MLK’s Dream Lives on in the Fight for Disability Abilities
In his speech "A Blueprint for Life" to middle school students in Philadelphia in 1967, Dr. Martin Luther King Jr. spoke to a generation he never saw grow up, but to one that worked to fulfill his dream for equality for all, including Americans with disabilities.
On Jan. 17, we celebrate the accomplishments of Dr. King, remember the struggle for civil rights, and renew a commitment to make life better for others.
We can do that in so many ways. One of the ways I chose is to be part of NTI’s mission to help Americans with disabilities, family caregivers, and veterans find at-home work with free job training and job placement services. As a nonprofit, my colleagues and I work every day to help others.
One of the many messages Dr. King delivered in his lifetime is a commitment to making things better for everyone.
While the Civil Rights Act passage didn’t include Americans with disabilities, it did fuel the changes we have seen by advocates who entered the fight for rights for all, leading to changes being made and continuing to be made every day as the dreams increase, unfortunately, in the wake of COVID-19.
In his words and actions to this day, Dr. King tells us how that can be accomplished.
“Almost always, the creative dedicated minority has made the world better,” he said.
That calls to us the message Dr. King gave of fighting for a better, fairer life for everyone.
We all have abilities and resources and can commit to making a difference in the world we live in. In the area of disabilities, we can educate people on how to look past others’ differences, avoid ableist prejudices make opportunities accessible, and use our talents to expand accessibility for everyone.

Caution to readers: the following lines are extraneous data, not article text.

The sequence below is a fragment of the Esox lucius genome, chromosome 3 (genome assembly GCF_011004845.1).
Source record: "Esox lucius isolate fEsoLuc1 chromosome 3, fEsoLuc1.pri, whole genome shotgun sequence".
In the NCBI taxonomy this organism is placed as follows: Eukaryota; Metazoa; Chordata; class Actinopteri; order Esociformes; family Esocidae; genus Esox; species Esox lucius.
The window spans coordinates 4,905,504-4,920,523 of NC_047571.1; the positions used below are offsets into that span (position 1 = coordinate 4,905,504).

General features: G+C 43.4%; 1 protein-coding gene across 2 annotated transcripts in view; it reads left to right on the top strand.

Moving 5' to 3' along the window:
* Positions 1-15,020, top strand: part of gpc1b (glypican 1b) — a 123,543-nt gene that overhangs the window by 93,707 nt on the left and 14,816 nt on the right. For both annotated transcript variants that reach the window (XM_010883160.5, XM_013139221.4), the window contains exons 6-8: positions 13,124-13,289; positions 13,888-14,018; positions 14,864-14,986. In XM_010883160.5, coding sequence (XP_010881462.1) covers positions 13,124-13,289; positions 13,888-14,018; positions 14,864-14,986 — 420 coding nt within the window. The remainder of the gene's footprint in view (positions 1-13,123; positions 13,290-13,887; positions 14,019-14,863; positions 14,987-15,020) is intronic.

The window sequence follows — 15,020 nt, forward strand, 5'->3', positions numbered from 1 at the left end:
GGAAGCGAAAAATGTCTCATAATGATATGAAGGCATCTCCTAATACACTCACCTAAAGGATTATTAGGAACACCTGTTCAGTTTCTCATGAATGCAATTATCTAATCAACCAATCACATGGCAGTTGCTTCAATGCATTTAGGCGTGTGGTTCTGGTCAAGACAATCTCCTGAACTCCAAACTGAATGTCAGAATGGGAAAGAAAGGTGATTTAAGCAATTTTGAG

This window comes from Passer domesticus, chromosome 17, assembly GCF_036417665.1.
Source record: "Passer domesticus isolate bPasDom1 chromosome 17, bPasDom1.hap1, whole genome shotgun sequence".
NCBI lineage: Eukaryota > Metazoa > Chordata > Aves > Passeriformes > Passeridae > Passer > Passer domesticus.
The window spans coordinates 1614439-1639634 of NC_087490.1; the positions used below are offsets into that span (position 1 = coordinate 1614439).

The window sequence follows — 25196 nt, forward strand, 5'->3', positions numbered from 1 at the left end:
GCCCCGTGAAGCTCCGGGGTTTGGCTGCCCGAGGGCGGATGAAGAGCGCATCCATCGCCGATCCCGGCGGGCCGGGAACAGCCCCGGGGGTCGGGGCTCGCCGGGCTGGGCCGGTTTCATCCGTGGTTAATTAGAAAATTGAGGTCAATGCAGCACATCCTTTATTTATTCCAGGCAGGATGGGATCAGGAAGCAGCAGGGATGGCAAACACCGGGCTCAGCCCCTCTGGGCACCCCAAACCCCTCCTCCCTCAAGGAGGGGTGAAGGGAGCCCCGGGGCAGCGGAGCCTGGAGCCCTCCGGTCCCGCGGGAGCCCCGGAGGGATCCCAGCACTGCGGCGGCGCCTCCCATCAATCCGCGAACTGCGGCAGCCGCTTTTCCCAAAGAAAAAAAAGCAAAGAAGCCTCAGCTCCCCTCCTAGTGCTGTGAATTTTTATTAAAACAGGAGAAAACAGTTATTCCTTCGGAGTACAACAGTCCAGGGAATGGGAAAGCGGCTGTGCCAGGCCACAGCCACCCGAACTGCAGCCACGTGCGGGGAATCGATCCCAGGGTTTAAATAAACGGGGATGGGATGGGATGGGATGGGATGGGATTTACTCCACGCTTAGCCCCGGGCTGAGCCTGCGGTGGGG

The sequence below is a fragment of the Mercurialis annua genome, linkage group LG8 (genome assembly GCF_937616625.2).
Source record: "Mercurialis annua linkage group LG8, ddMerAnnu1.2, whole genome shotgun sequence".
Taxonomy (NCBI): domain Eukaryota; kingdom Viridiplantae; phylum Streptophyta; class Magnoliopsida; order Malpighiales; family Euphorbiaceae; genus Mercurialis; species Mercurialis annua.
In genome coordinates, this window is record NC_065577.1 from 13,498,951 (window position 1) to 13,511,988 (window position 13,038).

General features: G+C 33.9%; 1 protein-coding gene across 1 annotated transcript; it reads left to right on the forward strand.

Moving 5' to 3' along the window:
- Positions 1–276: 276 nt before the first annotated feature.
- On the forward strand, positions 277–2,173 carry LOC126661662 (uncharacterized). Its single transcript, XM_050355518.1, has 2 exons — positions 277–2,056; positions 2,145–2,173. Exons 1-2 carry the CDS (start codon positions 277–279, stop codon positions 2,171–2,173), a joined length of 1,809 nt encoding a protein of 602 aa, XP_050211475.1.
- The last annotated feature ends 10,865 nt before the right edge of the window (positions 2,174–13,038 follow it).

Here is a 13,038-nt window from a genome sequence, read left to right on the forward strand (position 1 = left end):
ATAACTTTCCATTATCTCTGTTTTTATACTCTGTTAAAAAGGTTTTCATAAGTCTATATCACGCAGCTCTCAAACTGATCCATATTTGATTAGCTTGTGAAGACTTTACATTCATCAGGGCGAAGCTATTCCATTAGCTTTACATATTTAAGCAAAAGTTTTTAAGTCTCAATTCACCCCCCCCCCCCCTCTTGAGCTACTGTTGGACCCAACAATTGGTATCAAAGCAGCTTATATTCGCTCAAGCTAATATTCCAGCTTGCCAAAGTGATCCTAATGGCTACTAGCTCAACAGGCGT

When we see injustice, when we see prejudice, when we see discrimination, as Dr. King said, we are called upon to do something about it.
Individuals involved in the civil rights movement joined and taught others how to make a difference for the disabled, leading to the passage of the Americans with Disabilities Act.
That has meant better, safer public transportation, better building codes to make places accessible, more fairness, more financial supports, and better opportunities for employment, to name just a few.
While strides have been made, we know the battle continues today and will be going on tomorrow to make sure we are living up to the commitment of supporting Americans with disabilities
As he sat in jail in Birmingham, Alabama in 1963, Dr. King wrote about how people cannot think of themselves as separate from others, because what we do affects others and ourselves, calling for us to work together and not as separate individuals.
On MLK Day, we can make a commitment or a re-commitment to follow those words and act as individuals making a difference by remembering the words of Dr. King, “Injustice anywhere is a threat to justice everywhere. We are caught in an inescapable network of mutuality, tied in a single garment of destiny. Whatever affects one directly, affects all indirectly.”
(Michael S. Hardman is the media relations specialist for NTI. Americans with disabilities can receive job training and job placement services for free by registering at www.ntiathome.org.)
“Almost always, the creative dedicated minority has made the world better…”